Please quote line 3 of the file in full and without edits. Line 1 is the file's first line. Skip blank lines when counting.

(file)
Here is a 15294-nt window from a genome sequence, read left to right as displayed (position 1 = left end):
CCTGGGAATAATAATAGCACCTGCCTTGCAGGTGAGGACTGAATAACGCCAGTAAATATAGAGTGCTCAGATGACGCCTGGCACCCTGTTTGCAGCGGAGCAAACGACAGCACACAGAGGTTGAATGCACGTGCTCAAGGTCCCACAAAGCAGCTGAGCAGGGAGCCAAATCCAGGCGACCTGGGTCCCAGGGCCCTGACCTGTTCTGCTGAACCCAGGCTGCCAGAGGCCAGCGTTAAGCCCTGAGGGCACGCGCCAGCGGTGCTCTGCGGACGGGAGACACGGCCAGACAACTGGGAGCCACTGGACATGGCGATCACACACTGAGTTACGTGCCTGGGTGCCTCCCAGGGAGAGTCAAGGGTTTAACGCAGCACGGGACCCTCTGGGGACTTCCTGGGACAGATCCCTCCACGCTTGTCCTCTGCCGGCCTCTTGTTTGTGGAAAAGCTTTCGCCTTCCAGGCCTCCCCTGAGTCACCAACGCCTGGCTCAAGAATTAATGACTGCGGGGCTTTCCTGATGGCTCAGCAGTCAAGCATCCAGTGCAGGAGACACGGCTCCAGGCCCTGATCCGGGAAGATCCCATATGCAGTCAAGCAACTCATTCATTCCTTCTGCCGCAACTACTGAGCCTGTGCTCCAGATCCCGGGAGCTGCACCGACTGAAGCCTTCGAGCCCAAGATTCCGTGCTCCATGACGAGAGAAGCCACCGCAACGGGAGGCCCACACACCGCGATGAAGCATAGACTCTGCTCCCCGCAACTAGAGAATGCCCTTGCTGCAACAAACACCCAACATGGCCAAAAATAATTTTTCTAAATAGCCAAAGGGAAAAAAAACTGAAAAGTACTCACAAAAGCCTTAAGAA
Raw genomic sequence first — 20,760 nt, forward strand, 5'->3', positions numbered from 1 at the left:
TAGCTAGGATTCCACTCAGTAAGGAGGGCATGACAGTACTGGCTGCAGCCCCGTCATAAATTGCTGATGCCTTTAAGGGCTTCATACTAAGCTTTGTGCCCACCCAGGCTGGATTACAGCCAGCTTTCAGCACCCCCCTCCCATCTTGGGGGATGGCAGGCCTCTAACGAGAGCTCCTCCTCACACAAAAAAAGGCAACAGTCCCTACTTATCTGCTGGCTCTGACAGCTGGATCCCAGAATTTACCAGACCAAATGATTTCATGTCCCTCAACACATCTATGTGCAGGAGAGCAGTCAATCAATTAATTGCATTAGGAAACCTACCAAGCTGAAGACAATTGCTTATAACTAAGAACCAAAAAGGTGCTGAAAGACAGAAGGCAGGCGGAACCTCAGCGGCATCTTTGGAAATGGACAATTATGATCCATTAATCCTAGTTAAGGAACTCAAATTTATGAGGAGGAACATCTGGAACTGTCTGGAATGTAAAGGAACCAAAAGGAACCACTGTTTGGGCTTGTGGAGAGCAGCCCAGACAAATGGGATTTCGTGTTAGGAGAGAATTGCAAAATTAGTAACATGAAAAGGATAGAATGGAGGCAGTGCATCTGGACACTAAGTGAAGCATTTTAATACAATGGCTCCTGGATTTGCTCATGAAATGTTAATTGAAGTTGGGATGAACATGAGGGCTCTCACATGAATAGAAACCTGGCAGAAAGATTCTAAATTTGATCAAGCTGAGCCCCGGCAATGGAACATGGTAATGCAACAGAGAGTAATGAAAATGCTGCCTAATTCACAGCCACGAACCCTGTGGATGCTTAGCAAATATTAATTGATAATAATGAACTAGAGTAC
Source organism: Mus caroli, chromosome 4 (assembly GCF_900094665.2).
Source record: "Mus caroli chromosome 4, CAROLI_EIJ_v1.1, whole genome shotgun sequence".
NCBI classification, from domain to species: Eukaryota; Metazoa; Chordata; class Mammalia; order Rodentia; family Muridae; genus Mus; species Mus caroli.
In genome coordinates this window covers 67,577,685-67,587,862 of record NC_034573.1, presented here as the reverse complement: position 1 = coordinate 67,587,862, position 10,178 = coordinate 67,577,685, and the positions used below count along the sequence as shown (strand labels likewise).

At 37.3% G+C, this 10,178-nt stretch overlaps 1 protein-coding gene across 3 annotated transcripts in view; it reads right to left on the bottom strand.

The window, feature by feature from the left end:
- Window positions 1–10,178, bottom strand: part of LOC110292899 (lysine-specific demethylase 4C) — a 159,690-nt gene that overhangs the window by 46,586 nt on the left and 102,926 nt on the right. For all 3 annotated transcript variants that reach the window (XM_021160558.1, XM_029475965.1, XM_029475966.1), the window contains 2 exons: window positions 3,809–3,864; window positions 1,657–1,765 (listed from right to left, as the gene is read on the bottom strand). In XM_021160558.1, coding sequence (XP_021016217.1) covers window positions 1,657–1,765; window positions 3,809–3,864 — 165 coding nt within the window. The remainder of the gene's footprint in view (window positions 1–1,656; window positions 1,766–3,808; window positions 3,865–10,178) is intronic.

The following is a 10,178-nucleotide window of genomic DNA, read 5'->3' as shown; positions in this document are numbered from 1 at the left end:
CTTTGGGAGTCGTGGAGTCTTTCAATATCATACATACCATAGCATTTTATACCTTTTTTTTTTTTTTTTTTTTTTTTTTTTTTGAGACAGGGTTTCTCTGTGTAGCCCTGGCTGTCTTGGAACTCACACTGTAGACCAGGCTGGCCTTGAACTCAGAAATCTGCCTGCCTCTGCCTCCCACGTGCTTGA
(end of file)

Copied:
Raw genomic sequence first — 20,760 nt, forward strand, 5'->3', positions numbered from 1 at the left: